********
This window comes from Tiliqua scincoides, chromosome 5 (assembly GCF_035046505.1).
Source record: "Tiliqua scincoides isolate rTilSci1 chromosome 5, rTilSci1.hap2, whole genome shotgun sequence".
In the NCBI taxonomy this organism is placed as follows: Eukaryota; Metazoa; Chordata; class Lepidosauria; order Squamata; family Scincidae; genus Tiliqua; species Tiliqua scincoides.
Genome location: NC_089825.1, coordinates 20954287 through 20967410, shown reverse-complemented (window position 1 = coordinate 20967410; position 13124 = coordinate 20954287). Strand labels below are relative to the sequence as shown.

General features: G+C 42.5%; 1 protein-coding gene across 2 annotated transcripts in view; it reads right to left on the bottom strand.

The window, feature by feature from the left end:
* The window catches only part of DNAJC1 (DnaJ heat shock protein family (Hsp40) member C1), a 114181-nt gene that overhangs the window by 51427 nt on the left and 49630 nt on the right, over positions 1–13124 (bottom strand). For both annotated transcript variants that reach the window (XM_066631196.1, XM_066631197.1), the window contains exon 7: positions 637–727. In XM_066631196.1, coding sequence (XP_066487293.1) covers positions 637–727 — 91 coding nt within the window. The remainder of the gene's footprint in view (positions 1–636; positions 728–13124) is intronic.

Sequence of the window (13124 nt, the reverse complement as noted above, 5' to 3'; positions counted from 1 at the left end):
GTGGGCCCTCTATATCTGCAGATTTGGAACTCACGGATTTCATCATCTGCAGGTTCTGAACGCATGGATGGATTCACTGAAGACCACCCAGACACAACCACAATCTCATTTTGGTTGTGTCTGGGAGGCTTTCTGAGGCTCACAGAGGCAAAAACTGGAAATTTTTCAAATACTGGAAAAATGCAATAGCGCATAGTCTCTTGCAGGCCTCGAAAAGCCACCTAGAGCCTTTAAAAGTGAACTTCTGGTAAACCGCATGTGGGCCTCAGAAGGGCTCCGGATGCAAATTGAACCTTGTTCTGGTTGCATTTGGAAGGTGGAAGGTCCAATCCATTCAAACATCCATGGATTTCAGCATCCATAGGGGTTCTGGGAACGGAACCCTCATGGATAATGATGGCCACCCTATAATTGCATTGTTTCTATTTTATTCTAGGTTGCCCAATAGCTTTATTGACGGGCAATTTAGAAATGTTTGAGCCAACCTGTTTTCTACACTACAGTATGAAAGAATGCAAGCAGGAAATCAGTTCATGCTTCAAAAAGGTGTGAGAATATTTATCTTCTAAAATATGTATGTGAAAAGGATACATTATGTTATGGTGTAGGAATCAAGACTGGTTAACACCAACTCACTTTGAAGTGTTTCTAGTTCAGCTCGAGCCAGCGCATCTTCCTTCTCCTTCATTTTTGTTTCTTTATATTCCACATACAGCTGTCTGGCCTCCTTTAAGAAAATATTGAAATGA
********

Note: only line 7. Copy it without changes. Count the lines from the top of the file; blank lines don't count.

* The window catches only part of DNAJC1 (DnaJ heat shock protein family (Hsp40) member C1), a 114181-nt gene that overhangs the window by 51427 nt on the left and 49630 nt on the right, over positions 1–13124 (bottom strand). For both annotated transcript variants that reach the window (XM_066631196.1, XM_066631197.1), the window contains exon 7: positions 637–727. In XM_066631196.1, coding sequence (XP_066487293.1) covers positions 637–727 — 91 coding nt within the window. The remainder of the gene's footprint in view (positions 1–636; positions 728–13124) is intronic.